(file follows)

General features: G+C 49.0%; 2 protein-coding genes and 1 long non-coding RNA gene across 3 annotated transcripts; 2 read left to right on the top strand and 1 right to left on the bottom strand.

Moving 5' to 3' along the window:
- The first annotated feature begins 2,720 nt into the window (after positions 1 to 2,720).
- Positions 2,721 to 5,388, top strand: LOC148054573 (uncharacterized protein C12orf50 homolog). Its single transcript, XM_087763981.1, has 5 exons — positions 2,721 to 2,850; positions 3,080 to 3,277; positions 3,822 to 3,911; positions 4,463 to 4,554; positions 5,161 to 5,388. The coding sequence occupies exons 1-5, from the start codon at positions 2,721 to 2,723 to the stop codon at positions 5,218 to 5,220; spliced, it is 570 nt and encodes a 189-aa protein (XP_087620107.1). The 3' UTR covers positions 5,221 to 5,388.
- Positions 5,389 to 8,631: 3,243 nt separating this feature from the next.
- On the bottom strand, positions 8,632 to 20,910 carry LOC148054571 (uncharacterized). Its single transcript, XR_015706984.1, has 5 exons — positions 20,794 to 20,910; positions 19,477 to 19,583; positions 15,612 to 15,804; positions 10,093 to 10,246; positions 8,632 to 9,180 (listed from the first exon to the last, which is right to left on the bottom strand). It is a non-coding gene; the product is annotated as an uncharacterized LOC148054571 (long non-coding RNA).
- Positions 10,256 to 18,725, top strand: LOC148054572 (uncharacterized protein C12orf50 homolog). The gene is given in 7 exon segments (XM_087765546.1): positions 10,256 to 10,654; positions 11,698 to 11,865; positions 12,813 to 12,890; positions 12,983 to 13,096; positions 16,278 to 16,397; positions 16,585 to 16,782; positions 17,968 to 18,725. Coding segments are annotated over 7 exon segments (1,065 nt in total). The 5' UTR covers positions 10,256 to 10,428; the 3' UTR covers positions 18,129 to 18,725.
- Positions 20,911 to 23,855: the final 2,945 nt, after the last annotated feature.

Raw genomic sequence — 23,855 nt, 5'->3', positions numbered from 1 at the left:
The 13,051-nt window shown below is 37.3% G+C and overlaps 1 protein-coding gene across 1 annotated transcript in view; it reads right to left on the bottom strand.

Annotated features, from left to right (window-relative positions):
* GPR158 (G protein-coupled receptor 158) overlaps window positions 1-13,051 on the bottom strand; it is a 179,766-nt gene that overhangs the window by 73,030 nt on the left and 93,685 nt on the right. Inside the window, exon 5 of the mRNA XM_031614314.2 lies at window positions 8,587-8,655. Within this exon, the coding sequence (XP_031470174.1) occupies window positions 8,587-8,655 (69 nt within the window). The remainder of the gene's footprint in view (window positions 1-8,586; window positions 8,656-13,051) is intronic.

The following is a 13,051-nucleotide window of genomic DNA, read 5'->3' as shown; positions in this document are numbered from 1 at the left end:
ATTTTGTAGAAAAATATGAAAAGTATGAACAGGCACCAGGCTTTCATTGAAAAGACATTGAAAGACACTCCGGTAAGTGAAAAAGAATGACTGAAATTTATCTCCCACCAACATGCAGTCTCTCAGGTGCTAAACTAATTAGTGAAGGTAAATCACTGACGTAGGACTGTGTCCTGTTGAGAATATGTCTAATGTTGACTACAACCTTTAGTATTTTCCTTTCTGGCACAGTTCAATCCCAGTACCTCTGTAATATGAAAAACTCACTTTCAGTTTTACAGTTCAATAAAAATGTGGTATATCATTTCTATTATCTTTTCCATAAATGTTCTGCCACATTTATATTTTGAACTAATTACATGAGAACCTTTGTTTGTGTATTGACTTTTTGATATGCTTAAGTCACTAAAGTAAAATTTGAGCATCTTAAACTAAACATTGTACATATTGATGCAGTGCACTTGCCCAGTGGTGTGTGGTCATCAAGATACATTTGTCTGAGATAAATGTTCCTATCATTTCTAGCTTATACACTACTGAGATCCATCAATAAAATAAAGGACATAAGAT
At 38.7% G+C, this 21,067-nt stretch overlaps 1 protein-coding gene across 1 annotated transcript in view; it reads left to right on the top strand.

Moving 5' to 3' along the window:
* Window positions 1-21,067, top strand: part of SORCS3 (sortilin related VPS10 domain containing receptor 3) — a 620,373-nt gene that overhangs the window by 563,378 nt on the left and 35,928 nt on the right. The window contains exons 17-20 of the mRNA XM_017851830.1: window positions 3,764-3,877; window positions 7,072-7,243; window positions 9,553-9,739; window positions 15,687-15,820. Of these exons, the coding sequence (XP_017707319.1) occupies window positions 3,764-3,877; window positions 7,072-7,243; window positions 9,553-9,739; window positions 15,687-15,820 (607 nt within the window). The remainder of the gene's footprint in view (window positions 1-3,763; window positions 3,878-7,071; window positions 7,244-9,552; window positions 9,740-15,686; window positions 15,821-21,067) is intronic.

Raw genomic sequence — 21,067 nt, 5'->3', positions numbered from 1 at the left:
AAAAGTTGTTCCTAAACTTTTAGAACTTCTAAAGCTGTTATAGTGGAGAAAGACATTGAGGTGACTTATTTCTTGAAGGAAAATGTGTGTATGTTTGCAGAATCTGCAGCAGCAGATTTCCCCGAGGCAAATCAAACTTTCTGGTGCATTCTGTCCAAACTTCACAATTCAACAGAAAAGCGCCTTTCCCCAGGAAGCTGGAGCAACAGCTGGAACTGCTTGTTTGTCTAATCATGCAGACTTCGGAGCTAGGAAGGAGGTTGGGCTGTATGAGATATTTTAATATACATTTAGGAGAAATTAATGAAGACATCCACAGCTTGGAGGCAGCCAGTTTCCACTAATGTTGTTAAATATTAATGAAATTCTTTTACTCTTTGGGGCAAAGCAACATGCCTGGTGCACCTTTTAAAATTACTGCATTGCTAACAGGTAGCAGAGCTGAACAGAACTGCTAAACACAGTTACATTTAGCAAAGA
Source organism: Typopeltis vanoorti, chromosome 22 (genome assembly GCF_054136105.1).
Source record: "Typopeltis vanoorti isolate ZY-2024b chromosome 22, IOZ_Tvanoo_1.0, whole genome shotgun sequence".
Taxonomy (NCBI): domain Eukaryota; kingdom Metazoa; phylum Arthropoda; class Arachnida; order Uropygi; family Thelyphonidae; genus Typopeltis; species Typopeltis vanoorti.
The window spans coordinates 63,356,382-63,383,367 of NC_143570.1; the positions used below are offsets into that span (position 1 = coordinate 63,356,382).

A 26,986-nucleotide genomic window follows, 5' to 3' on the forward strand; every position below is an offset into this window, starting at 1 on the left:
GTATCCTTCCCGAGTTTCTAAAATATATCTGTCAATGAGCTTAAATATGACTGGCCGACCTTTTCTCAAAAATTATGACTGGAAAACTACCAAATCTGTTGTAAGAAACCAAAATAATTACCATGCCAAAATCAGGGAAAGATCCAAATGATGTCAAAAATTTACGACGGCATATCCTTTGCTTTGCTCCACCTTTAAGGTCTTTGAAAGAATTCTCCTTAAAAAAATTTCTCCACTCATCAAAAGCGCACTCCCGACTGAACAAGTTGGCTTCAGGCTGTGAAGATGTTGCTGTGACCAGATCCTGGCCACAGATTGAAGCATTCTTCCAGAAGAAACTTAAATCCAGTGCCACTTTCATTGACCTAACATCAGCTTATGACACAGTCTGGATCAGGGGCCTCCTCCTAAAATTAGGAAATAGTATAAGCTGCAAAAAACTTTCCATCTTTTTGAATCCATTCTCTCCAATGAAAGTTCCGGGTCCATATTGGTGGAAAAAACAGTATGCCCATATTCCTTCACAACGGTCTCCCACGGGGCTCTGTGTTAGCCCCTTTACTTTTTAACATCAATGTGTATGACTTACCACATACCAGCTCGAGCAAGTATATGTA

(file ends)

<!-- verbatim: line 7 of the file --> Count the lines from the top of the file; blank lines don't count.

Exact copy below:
- Positions 10,256 to 18,725, top strand: LOC148054572 (uncharacterized protein C12orf50 homolog). The gene is given in 7 exon segments (XM_087765546.1): positions 10,256 to 10,654; positions 11,698 to 11,865; positions 12,813 to 12,890; positions 12,983 to 13,096; positions 16,278 to 16,397; positions 16,585 to 16,782; positions 17,968 to 18,725. Coding segments are annotated over 7 exon segments (1,065 nt in total). The 5' UTR covers positions 10,256 to 10,428; the 3' UTR covers positions 18,129 to 18,725.